German physicist and author; born at Bromberg Nov. 17, 1859. Educated at Berlin, where he graduated as Ph.D., he was appointed high-school teacher; but on account of his socialistic convictions was compelled to resign his position. He then turned to journalism and became a prolific contributor to the daily press, popularizing physical and chemical problems, and reporting on discoveries, inventions, and the general progress of science. He has published three scientific treatises: "Das Höhenmessen mit der Barometer," "Wahrscheinlichkeitslehre," 1889; "Grundriss der Physik," 1892, second ed., 1900.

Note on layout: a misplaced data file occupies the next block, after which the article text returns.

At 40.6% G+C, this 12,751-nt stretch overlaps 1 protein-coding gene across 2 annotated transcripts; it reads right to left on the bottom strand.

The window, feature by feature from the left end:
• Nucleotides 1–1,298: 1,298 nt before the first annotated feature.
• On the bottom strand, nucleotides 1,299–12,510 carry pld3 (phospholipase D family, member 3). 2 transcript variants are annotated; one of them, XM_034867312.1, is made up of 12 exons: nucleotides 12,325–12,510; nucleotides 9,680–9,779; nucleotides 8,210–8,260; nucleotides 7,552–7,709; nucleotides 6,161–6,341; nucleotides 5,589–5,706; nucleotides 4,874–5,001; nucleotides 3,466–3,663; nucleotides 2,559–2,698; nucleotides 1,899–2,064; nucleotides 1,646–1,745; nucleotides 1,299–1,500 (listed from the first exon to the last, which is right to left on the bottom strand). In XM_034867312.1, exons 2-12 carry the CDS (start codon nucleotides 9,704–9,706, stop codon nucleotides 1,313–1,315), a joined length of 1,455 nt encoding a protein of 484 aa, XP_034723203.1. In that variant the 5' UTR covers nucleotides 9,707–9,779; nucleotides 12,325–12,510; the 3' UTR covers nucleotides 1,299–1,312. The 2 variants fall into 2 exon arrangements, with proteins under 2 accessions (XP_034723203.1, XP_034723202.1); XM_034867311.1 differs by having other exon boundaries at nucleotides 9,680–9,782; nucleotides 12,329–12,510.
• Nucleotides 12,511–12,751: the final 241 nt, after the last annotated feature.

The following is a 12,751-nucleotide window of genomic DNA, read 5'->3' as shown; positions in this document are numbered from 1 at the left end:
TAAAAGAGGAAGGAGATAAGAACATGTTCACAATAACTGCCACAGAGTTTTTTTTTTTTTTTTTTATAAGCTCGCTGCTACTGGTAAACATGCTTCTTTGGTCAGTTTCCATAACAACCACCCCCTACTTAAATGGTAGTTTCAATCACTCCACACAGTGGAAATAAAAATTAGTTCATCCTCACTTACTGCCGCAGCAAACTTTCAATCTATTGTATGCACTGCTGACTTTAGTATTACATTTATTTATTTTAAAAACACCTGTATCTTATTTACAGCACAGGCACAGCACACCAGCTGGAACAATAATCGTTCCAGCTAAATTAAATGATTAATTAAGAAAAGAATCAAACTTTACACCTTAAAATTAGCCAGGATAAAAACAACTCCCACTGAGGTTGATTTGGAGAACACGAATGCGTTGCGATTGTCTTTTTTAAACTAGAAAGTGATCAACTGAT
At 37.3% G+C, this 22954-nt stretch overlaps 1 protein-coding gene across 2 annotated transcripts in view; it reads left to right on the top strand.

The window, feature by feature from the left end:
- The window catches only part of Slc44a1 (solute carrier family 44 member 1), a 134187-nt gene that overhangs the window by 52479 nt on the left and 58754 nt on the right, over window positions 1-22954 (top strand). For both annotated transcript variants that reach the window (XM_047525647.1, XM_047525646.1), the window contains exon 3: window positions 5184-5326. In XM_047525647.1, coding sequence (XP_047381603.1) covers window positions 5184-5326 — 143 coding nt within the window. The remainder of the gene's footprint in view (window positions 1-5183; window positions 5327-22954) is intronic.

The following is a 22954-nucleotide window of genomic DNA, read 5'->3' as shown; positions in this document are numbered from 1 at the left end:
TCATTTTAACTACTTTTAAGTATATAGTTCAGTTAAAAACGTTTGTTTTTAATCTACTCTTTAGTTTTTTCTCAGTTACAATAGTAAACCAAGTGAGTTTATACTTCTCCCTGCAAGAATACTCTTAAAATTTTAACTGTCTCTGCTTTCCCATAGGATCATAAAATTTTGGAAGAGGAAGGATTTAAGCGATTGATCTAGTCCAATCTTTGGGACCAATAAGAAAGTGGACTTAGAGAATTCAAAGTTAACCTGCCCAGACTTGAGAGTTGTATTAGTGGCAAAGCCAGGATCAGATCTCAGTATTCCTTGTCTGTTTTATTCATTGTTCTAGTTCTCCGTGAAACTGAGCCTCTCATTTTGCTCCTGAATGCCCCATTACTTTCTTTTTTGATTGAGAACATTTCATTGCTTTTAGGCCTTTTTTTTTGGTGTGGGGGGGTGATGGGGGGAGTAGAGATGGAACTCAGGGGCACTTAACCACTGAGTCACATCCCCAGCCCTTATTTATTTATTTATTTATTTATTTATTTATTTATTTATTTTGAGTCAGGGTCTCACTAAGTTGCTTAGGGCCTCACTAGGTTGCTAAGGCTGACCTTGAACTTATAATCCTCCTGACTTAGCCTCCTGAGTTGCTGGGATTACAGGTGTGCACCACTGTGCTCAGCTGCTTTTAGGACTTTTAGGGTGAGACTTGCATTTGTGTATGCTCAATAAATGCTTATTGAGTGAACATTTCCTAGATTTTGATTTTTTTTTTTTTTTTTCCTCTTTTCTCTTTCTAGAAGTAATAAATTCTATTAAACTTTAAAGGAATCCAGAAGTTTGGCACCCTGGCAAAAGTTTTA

- Kürschner, Deutscher Literatur-Kalender, 1901.